Biomaterial-based inks that respond to and quantify chemicals released from the body or the environment by changing colour have been developed for use in clothing and footwear.

The development, made by researchers at Tufts University's School of Engineering in Massachusetts, means inks can be screen printed onto textiles in complex patterns and at high resolution, providing a detailed map of human response or exposure.

The advance in wearable sensing could simultaneously detect and quantify a wide range of biological conditions, molecules and, possibly, pathogens over the surface of the body using conventional garments and uniforms, the researchers say.

"The use of novel bioactive inks with the very common method of screen printing opens up promising opportunities for the mass-production of soft, wearable fabrics with large numbers of sensors that could be applied to detect a range of conditions," says Fiorenzo Omenetto, co-author and the Frank C. Doble Professor of Engineering at Tufts' School of Engineering. "The fabrics can end up in uniforms for the workplace, sports clothing, or even on furniture and architectural structures."

Wearable sensing devices have attracted considerable interest in monitoring human performance and health. Many such devices have been invented incorporating electronics in wearable patches, wristbands, and other configurations that monitor either localised or overall physiological information such as heart rate or blood glucose. The research presented by the Tufts team takes a different, complementary approach – non-electronic, colorimetric detection of a theoretically very large number of analytes using sensing garments that can be distributed to cover very large areas, from a patch to the entire body.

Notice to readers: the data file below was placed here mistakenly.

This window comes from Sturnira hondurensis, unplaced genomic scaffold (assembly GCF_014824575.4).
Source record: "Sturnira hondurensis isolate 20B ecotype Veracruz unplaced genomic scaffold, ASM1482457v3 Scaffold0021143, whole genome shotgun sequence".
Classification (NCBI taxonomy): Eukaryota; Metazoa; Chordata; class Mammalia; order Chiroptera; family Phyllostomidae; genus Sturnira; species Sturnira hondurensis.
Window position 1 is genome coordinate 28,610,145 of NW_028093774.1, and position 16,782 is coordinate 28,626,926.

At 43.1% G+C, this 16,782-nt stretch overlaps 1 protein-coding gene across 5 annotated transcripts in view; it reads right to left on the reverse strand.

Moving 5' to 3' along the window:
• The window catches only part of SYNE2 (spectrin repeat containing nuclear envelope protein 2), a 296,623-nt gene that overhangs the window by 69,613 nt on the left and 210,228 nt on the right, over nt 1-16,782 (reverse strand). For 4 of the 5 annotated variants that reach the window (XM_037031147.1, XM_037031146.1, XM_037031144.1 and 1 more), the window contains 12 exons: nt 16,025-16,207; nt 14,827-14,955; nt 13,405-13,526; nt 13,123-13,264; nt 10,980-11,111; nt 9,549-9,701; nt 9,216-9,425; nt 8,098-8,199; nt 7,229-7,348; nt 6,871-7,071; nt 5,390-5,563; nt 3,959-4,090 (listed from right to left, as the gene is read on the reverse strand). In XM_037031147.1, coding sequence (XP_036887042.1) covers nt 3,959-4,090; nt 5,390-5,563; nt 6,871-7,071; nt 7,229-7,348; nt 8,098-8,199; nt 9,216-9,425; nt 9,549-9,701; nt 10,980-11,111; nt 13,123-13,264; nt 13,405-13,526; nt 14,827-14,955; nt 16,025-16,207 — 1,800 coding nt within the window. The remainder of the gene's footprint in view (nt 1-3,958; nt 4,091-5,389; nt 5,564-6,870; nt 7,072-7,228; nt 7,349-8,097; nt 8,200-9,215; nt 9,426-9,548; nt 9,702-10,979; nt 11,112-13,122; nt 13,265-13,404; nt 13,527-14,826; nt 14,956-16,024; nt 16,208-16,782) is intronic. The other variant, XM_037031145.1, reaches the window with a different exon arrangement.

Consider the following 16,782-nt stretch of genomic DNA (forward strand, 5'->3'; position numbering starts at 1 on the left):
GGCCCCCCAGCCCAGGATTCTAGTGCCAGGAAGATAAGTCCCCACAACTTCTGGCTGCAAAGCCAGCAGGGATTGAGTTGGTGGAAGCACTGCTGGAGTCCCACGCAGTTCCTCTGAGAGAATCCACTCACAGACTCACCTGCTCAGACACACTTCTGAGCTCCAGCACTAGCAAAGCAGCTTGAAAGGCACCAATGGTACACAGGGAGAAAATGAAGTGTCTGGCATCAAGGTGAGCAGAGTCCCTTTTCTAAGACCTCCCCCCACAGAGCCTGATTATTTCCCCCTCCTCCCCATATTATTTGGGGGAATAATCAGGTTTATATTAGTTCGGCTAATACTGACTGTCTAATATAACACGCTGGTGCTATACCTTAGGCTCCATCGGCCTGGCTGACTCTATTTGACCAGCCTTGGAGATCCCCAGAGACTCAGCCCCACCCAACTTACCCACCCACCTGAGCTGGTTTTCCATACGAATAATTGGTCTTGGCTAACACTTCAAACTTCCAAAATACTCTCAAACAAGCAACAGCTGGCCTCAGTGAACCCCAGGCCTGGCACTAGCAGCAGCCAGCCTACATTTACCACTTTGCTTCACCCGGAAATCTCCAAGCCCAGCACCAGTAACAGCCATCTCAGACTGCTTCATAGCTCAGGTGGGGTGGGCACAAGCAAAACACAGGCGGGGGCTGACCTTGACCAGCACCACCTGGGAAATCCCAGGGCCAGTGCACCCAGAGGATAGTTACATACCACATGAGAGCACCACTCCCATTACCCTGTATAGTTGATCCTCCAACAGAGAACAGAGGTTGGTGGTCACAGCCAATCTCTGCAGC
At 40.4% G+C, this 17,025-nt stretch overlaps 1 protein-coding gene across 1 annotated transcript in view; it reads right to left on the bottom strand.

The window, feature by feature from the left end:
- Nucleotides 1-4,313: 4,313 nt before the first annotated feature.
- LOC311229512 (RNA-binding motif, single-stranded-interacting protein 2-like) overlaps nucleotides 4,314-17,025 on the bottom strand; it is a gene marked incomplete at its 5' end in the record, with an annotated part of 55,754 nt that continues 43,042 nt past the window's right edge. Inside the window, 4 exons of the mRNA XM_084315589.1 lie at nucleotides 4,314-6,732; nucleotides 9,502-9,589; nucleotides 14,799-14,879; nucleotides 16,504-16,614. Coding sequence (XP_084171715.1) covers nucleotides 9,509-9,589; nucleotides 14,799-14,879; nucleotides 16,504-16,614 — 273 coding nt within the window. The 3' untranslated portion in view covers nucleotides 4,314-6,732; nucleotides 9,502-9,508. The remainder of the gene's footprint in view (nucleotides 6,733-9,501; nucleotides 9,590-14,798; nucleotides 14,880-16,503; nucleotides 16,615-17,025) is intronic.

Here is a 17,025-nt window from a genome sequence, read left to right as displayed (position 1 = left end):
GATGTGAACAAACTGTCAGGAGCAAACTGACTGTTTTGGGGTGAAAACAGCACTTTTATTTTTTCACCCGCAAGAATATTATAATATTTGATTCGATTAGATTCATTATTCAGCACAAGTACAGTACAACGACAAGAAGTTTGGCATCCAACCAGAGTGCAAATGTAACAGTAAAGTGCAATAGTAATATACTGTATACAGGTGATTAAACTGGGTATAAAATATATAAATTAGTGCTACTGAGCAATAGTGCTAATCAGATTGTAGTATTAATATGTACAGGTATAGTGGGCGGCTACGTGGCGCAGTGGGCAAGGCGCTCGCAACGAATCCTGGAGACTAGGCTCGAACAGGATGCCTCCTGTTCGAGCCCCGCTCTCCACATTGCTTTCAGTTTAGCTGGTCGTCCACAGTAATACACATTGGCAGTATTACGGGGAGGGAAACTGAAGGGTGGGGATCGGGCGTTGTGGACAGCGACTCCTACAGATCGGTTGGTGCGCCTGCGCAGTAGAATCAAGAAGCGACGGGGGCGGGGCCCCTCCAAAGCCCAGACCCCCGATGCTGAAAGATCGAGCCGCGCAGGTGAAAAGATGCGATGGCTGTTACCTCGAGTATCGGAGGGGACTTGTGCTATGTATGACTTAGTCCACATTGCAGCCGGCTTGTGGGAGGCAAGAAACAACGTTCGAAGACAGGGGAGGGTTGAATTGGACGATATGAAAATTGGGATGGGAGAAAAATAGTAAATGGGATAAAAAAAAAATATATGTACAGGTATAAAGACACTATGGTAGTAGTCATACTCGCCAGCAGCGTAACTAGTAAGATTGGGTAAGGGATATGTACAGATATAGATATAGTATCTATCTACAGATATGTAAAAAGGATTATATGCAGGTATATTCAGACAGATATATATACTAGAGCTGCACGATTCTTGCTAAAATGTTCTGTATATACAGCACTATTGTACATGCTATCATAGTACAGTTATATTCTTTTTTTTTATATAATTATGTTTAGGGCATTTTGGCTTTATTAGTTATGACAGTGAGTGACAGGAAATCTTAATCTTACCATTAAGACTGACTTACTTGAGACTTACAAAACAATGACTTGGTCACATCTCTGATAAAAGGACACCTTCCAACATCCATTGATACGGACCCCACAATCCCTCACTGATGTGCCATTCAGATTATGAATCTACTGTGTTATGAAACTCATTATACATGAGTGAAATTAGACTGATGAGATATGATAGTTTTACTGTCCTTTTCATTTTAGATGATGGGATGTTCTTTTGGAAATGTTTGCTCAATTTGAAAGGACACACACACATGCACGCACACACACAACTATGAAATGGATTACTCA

The components that make the sensing garments possible are biologically activated silk-based inks. The soluble silk substrate in these ink formulations can be modified by embedding various "reporter" molecules – such as pH sensitive indicators, or enzymes like lactate oxidase to indicate levels of lactate in sweat. The former could be an indicator of skin health or dehydration, while the latter could indicate levels of fatigue of the wearer. Many other derivatives of the inks can be created due to the versatility of the silk fibroin protein by modifying it with active molecules such as chemically sensitive dyes, enzymes, antibodies and more. While the reporter molecules could be unstable on their own, they can become shelf-stable when embedded within the silk fibroin in the ink formulation.

The inks are formulated for screen printing applications by combining with a thickener (sodium alginate) and a plasticiser (glycerol). While the changes in colour presented by the inks can provide a visual cue to the presence or absence of an analyte, use of camera imaging analysis scanning the garments or other material can gather more precise information on both quantity and high resolution, sub-millimetre mapping.

"The screen printing approach provides the equivalent of having a large, multiplexed arrangement of sensors covering extensive areas of the body, if worn as a garment, or even on large surfaces such as room interiors," adds Giusy Matzeu, research assistant professor of biomedical engineering at Tufts School of Engineering and first author of the paper. "Coupled with image analysis, we can obtain a high-resolution map of colour reactions over a large area and gain more insight on overall physiological or environmental state. In theory, we could extend this method to track air quality, or support environmental monitoring for epidemiology."